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Archive for November, 2011

Update: Google finally files to protect CHROME trademarks

Posted by ipelton on: November 30th, 2011

More than 6 months ago, I wrote on this blog about Google’s failure to protect the Chrome trademark. Now, more than 3 years since the launch of the Chrome browser, Google has finally filed with the USPTO to register the Chrome trademarks.

As of October 2011, Chrome is the third most widely used browser with 25% worldwide usage share of web browsers. (Source: Wikipedia)

Given how big the browser and operating system is and how valuable the name is to Google, it is astonishing that this took so long. 

The applications were filed with the USPTO in the first week of November [click trademark or logo for USPTO records]:

  • CHROME – computer software, computer operating software, computer browsing software, computer software for providing access to the Internet, computer hardware, computers, desktop computers, laptop computers, tablet computers, mobile phones, personal handheld devices; retail store services featuring computer software provided via the Internet and other computer and electronic communication networks; retail store services featuring computer software for use on handheld mobile digital electronic devices and other consumer electronics; computer design services; application service provider (ASP) services, namely, hosting computer software applications of others; technical support services; troubleshooting; providing a website featuring information relating to computer software
  • CHROMEBOOK – computer software, computer operating software, computer browsing software, computer software for providing access to the Internet, computer hardware, computers, desktop computers, laptop computers, tablet computers, mobile phones, personal handheld devices; retail store services featuring computer software provided via the Internet and other computer and electronic communication networks; retail store services featuring computer software for use on handheld mobile digital electronic devices and other consumer electronics; computer design services; application service provider (ASP) services, namely, hosting computer software applications of others; technical support services; troubleshooting; providing a website featuring information relating to computer software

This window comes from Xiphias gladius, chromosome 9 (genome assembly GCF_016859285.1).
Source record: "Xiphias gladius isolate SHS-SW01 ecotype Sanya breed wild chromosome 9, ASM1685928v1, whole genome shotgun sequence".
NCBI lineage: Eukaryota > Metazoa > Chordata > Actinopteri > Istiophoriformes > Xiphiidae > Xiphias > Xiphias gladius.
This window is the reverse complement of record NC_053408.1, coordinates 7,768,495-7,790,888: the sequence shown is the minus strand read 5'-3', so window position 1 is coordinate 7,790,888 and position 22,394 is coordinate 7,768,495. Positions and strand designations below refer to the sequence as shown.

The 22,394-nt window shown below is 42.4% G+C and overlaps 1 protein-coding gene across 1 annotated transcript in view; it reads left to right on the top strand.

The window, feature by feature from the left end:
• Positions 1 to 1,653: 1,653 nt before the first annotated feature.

•  – computer software, computer operating software, computer browsing software, computer software for providing access to the Internet, computer hardware, computers, desktop computers, laptop computers, tablet computers, mobile phones, personal handheld devices; retail store services featuring computer software provided via the Internet and other computer and electronic communication networks; retail store services featuring computer software for use on handheld mobile digital electronic devices and other consumer electronics; computer design services; application service provider (ASP) services, namely, hosting computer software applications of others; technical support services; troubleshooting; providing a website featuring information relating to computer software
  • GOOGLE CHROME – computer software, computer operating software, computer browsing software, computer software for providing access to the Internet, computer hardware, computers, desktop computers, laptop computers, tablet computers, mobile phones, personal handheld devices; retail store services featuring computer software provided via the Internet and other computer and electronic communication networks; retail store services featuring computer software for use on handheld mobile digital electronic devices and other consumer electronics; computer design services; application service provider (ASP) services, namely, hosting computer software applications of others; technical support services; troubleshooting; providing a website featuring information relating to computer software
  • CHROMEBOX – computer software, computer operating software, computer browsing software, computer software for providing access to the Internet, computer hardware, computers, desktop computers, laptop computers, tablet computers, mobile phones, personal handheld devices; retail store services featuring computer software provided via the Internet and other computer and electronic communication networks; retail store services featuring computer software for use on handheld mobile digital electronic devices and other consumer electronics; computer design services; application service provider (ASP) services, namely, hosting computer software applications of others; technical support services; troubleshooting; providing a website featuring information relating to computer software

Trademark blunders can be quite costly. Just ask Twitter, Apple and other companies that have failed to secure brand names early and have had to pay other companies to resolve disputes, spend money on litigation, and deal with a multitude of headaches managing and protecting their brand.

I am glad to see that Google appears to have the CHROME brand on track now — better late than never.

Tip: when launching a major new product or service, clear the name first, then file for it as soon as you can to maximize the protection and minimize the chances of problems.